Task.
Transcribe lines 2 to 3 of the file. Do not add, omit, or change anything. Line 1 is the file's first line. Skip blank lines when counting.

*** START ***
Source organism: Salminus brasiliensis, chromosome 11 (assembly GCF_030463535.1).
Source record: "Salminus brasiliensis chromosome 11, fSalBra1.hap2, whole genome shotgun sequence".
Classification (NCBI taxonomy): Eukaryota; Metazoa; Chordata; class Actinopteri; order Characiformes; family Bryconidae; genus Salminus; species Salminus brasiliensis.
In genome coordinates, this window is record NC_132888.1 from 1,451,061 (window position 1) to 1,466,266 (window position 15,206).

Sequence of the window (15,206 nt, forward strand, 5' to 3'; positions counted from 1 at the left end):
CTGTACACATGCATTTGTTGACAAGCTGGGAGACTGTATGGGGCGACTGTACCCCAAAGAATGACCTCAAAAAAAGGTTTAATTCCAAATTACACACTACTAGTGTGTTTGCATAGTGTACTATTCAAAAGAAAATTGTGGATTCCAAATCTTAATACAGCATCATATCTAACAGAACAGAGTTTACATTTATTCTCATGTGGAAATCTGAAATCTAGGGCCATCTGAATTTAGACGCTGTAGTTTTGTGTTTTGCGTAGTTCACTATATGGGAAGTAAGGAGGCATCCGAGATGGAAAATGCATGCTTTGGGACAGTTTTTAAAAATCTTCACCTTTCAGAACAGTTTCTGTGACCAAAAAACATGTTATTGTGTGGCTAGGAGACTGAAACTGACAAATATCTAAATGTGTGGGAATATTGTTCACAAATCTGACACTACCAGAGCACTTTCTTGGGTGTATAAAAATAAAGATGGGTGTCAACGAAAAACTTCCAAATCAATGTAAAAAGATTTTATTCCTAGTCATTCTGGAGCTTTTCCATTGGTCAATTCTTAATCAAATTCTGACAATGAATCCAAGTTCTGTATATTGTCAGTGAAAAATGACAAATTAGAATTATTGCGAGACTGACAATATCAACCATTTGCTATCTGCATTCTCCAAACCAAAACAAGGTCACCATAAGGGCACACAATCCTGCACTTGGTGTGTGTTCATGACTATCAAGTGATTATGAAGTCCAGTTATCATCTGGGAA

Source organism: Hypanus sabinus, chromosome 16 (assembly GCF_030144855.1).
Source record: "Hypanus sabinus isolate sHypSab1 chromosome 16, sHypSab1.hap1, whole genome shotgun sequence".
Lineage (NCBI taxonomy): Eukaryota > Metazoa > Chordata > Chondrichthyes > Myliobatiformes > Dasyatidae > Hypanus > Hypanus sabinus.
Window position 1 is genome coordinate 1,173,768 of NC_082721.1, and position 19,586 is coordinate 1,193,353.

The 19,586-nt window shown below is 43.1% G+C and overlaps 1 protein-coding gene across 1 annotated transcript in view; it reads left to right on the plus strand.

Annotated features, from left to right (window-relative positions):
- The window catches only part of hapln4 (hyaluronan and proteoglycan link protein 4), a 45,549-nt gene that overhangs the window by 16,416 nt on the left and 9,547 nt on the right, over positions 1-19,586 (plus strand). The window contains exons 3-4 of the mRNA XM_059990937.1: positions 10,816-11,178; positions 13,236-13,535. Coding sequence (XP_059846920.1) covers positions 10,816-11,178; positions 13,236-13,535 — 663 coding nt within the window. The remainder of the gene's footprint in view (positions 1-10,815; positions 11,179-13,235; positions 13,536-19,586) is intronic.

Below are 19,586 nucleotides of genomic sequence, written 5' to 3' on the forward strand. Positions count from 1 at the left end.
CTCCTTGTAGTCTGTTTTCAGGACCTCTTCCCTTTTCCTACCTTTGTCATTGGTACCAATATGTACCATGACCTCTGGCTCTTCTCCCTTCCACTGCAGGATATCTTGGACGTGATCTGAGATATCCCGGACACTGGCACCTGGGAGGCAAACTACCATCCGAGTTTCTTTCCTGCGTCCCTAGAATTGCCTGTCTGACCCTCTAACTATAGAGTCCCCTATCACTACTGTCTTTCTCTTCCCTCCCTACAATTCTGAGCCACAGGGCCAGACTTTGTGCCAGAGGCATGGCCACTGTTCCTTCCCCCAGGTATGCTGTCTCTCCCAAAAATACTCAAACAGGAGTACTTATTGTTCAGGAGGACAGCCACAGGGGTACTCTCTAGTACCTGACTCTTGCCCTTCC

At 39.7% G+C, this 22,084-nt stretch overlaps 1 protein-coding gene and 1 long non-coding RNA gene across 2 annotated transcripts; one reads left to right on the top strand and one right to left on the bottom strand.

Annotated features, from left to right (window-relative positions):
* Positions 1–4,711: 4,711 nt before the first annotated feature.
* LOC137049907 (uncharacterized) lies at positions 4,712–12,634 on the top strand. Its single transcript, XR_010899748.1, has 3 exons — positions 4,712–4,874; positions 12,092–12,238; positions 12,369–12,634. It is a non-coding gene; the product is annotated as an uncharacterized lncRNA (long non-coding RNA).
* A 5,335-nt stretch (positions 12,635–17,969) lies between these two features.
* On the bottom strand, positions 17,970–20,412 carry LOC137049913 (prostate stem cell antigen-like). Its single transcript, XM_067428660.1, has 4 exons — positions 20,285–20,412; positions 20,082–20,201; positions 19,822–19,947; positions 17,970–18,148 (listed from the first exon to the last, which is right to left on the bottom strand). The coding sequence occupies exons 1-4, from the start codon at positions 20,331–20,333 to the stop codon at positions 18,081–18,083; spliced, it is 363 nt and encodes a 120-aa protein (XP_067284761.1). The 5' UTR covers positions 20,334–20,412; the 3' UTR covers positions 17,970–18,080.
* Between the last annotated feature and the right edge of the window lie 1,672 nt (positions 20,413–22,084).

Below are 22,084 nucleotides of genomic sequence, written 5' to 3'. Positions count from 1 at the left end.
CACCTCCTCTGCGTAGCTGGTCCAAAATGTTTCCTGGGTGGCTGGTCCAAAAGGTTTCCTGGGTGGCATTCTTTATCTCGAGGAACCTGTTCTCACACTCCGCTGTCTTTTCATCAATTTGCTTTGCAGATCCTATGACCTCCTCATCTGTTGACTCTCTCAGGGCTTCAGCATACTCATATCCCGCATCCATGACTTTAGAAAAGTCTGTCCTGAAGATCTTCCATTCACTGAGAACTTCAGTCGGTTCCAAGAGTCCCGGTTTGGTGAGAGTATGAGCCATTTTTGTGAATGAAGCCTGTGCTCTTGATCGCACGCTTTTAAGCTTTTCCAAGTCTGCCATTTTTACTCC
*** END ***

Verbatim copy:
Source record: "Salminus brasiliensis chromosome 11, fSalBra1.hap2, whole genome shotgun sequence".
Classification (NCBI taxonomy): Eukaryota; Metazoa; Chordata; class Actinopteri; order Characiformes; family Bryconidae; genus Salminus; species Salminus brasiliensis.